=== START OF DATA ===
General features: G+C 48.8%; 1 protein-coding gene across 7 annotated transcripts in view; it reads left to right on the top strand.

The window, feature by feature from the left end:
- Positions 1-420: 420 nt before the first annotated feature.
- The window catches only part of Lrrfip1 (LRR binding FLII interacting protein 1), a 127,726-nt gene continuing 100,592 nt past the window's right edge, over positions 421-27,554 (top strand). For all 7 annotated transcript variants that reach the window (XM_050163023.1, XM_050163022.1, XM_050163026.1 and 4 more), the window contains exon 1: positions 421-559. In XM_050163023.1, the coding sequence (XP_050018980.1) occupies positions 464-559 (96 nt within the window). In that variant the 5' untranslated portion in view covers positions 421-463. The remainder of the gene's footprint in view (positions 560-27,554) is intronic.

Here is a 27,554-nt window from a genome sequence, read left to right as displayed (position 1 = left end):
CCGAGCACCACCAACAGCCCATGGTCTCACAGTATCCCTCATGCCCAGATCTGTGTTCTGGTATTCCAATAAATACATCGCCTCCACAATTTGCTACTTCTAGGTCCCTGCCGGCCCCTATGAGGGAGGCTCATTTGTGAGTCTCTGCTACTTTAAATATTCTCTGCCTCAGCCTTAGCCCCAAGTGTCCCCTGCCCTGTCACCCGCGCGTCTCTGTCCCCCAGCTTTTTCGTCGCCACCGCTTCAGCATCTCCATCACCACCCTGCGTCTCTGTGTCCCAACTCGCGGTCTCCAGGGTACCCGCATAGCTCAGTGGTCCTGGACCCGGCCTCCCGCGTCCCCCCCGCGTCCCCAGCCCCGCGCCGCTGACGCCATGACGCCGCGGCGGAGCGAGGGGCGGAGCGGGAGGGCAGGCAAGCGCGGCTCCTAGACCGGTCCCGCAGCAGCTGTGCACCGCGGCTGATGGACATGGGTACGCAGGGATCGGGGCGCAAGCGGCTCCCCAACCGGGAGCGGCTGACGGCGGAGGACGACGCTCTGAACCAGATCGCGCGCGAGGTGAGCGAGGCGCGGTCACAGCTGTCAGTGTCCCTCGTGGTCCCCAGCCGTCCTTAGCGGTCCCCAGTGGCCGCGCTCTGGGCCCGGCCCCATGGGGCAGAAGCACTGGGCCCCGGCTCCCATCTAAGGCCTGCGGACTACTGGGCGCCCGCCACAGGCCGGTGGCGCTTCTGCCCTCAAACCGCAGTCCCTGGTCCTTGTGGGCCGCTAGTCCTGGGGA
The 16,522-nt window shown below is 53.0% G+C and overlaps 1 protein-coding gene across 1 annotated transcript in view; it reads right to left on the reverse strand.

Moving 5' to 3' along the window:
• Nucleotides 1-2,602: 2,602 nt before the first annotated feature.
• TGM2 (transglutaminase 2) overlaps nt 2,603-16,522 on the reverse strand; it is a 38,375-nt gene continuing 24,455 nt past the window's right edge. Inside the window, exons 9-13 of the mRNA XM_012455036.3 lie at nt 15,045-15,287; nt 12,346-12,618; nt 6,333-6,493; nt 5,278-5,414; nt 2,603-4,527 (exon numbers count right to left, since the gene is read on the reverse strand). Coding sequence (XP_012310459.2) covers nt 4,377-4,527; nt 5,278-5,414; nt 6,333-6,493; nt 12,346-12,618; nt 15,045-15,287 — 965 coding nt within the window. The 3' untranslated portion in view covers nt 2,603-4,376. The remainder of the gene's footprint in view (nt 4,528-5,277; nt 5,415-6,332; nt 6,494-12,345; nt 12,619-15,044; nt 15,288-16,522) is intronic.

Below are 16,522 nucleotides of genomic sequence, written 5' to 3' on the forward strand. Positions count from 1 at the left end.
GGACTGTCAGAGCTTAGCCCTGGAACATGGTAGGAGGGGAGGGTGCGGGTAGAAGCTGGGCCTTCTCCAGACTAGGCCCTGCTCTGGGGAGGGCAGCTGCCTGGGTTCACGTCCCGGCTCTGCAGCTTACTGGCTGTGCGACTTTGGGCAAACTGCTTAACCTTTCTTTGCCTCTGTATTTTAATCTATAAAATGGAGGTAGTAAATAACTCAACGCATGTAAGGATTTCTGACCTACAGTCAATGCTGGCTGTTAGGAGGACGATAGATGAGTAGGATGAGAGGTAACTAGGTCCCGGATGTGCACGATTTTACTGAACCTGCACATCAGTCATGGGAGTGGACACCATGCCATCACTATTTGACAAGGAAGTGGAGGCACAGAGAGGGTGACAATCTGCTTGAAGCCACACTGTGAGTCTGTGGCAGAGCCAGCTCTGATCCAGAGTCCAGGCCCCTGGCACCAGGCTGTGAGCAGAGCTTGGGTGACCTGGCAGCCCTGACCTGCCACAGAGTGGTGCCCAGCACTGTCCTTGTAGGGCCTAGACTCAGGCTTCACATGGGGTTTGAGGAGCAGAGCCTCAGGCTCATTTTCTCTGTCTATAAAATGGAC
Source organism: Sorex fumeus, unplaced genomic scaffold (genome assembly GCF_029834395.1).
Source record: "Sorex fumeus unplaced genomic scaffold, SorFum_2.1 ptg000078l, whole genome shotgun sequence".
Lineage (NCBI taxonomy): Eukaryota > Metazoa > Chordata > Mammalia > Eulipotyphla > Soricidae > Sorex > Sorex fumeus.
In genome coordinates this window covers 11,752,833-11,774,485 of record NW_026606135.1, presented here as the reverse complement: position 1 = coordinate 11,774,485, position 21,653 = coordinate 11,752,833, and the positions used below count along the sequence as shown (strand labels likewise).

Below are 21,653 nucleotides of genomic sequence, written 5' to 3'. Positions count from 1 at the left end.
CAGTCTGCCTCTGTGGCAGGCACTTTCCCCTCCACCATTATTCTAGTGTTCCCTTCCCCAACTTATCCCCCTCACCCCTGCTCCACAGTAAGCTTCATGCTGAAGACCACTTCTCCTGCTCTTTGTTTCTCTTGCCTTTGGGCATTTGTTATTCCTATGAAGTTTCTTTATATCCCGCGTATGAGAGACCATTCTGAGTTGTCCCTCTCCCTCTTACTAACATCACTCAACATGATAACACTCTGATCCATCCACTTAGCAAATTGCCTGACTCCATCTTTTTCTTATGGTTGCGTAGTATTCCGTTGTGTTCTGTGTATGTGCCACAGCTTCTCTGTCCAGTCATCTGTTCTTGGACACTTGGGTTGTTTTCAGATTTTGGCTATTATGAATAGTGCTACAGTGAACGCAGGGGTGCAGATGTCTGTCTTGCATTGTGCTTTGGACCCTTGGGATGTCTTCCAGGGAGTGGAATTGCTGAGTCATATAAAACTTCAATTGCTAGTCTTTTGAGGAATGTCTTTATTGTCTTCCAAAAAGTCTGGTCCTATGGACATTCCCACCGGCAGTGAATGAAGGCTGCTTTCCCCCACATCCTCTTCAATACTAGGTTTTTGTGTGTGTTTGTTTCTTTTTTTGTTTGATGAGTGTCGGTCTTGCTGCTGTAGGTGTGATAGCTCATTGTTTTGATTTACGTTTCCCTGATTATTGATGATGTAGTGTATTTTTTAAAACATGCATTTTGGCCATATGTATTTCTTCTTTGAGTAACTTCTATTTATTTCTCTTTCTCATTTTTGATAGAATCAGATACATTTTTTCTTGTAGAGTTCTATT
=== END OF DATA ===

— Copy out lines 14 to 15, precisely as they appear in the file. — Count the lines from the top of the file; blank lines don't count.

Source record: "Sorex fumeus unplaced genomic scaffold, SorFum_2.1 ptg000078l, whole genome shotgun sequence".
Lineage (NCBI taxonomy): Eukaryota > Metazoa > Chordata > Mammalia > Eulipotyphla > Soricidae > Sorex > Sorex fumeus.